Women are underrepresented in higher-paying jobs that are often dominated by men, and overrepresented in low-paying jobs—women are two-thirds of workers in occupations that typically pay $10.50 or less per hour, as well as two-thirds of minimum wage workers. Isolation, active discouragement, harassment, outright exclusion, and lack of information about alternative job options are all barriers to women’s entry into higher-wage jobs that are nontraditional for their gender. In contrast, women are clustered in low-paying jobs like home health aide, child care provider, and nursing home worker.
A study by labor economists Francine Blau and Lawrence Kahn also demonstrates the effects of a variety of factors that influence the wage gap, like occupation, industry, work experience, and more. However, Blau and Kahn found that when you look at all of these factors combined, 41 percent of the wage gap still remained unexplained.
How does caregiving affect the wage gap?
Another factor that plays into the wage gap is the role of women as caregivers and the persistent discrimination against women workers with caregiving responsibilities. A study by Shelley Correll, Stephan Benard, and In Paik found that, when comparing equally qualified women candidates, women who were mothers were recommended for significantly lower starting salaries, perceived as less competent, and less likely to be recommended for hire than non-mothers. The effects for fathers in the study were just the opposite—fathers were actually recommended for significantly higher pay and were perceived as more committed to their jobs than non-fathers.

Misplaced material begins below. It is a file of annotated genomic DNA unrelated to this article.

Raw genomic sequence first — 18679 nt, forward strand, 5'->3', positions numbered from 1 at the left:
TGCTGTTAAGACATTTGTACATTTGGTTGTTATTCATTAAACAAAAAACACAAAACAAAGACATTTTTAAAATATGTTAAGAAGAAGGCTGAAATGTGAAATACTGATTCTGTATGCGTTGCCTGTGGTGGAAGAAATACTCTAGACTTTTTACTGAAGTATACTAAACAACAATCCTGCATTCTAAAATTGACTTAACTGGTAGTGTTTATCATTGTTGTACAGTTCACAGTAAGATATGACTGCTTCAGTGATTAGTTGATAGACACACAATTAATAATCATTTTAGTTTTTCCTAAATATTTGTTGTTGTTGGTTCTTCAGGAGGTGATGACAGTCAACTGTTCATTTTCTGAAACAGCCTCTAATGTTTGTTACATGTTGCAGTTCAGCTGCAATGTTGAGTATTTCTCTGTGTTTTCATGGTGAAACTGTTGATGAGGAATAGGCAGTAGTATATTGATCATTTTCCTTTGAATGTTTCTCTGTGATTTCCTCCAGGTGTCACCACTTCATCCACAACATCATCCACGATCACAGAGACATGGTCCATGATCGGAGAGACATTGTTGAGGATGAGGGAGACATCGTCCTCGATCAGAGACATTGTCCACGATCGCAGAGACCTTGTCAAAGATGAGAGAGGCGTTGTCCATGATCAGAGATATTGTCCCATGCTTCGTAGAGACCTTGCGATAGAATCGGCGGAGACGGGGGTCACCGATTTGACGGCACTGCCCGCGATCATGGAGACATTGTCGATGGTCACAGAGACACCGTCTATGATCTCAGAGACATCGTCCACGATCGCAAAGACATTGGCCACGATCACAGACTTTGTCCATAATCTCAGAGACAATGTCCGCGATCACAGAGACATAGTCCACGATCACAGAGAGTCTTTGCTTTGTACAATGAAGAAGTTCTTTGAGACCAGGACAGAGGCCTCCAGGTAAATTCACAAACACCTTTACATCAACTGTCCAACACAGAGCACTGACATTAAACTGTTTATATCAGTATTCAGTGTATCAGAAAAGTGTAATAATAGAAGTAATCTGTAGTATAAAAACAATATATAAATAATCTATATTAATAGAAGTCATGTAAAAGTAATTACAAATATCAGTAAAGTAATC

How does the wage gap impact women of color?
In 2014, African American women working full time, year round were paid only 60 cents, and Hispanic women only 55 cents, for every dollar paid to white, non-Hispanic men—wage gaps that are both wider than for women overall. In 2014, Asian women working full time, year round were paid only 84 cents for every dollar paid to white, non-Hispanic men. We compare to white, non-Hispanic men because women of color carry a double burden of both sexism and racism—so it’s important to take those both into account when we look at their economic security.
What can be done to shrink the wage gap?
Here is a commonsense set of solutions to help finally close the wage gap:
- Strengthen our equal pay laws so that women have the tools they need to fight back against pay discrimination.
- Build ladders to higher-wage jobs for women by removing barriers to entry into male-dominated fields.
- Lift up the wages of women in low-wage jobs by raising the minimum wage and the tipped minimum wage.
- Increase the availability of high-quality, affordable child care.
- Help prevent and remedy caregiver and pregnancy discrimination against women workers.
- Provide fair schedules, paid family leave, and paid sick days so that workers with caregiving responsibilities are not unfairly disadvantaged.